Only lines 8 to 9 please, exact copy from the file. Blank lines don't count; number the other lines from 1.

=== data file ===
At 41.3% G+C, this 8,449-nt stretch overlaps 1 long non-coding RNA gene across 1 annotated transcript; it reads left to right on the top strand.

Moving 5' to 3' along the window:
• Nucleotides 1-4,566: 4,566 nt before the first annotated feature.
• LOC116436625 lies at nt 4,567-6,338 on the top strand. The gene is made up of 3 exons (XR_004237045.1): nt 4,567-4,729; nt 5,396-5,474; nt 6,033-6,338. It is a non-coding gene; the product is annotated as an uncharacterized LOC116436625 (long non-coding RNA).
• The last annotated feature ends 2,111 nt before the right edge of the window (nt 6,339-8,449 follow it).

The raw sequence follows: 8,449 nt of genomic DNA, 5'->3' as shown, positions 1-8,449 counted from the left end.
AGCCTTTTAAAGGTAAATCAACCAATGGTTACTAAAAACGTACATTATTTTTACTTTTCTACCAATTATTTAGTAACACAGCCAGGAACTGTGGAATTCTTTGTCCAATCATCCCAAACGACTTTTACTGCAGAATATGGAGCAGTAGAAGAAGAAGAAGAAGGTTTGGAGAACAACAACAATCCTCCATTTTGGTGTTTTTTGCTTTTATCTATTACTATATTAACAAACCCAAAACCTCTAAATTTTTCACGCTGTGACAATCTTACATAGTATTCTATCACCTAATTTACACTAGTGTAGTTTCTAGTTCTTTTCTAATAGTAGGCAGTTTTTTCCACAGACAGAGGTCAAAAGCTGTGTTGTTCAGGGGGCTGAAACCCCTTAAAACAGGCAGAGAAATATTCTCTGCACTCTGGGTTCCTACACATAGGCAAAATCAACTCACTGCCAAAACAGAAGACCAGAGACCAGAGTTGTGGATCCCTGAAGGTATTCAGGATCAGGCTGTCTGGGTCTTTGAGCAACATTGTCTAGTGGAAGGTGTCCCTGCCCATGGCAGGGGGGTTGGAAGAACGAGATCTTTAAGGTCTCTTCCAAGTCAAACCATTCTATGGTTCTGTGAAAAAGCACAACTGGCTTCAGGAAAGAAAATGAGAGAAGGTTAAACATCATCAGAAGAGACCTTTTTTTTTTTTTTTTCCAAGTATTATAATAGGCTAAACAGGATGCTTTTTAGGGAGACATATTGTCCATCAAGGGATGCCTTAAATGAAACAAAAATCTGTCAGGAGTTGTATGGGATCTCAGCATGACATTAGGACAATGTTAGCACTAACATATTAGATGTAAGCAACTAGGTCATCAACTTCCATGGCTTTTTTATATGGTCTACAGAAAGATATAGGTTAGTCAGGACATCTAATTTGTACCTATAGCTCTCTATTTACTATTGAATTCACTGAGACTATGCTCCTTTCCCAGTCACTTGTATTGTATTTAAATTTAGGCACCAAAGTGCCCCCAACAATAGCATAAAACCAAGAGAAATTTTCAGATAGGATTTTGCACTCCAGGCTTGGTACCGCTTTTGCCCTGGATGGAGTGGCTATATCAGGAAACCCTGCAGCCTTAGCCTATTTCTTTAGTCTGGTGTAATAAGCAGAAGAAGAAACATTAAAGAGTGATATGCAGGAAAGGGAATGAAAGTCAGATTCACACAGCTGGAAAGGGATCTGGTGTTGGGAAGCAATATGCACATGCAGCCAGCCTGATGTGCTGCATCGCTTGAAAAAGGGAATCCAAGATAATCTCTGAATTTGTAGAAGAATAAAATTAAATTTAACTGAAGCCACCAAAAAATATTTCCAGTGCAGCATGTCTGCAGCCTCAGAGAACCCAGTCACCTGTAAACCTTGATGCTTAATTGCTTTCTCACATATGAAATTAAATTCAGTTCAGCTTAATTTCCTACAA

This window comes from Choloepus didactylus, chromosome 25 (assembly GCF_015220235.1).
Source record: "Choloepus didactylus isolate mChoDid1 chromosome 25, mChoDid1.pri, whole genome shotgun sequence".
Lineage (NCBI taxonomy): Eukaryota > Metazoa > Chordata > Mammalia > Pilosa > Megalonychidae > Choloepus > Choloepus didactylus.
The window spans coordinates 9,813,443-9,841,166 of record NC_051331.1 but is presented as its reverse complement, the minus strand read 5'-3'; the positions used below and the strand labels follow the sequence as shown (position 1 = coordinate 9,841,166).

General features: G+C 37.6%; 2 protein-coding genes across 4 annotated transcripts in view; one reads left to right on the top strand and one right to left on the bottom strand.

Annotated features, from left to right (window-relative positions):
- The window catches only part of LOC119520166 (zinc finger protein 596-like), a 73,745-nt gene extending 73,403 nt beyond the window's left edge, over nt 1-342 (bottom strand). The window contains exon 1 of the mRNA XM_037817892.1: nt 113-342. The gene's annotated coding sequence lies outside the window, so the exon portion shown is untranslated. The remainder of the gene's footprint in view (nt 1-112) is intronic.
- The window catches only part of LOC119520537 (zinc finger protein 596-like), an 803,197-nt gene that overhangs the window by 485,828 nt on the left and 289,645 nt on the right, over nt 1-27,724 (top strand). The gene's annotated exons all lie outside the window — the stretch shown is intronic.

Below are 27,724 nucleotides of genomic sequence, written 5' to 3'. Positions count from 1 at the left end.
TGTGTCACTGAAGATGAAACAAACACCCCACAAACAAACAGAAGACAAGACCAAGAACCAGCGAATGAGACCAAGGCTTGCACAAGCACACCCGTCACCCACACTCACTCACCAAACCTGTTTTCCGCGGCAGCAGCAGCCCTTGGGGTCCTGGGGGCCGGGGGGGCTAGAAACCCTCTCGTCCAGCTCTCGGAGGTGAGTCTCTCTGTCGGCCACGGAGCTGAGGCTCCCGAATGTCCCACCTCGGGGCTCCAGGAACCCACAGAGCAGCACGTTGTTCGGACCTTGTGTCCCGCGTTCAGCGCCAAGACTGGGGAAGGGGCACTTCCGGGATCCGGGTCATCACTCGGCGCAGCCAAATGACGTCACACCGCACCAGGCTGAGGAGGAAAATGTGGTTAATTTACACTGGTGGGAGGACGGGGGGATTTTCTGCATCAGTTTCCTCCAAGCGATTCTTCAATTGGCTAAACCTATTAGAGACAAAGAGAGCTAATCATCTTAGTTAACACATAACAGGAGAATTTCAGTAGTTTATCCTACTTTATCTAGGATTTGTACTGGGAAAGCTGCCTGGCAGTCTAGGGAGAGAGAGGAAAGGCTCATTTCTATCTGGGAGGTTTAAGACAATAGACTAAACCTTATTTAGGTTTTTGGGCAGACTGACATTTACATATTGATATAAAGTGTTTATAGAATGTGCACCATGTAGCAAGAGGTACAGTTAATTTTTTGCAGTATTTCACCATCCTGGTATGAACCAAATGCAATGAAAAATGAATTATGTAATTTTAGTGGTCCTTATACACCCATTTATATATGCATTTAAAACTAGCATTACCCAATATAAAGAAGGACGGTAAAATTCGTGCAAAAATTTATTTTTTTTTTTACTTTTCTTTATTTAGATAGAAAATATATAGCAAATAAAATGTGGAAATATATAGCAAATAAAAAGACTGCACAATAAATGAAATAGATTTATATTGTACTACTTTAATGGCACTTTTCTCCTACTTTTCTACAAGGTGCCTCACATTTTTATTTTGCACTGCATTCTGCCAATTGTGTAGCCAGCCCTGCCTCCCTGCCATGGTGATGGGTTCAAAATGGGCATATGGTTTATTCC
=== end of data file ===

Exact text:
This window comes from Choloepus didactylus, chromosome 25 (assembly GCF_015220235.1).
Source record: "Choloepus didactylus isolate mChoDid1 chromosome 25, mChoDid1.pri, whole genome shotgun sequence".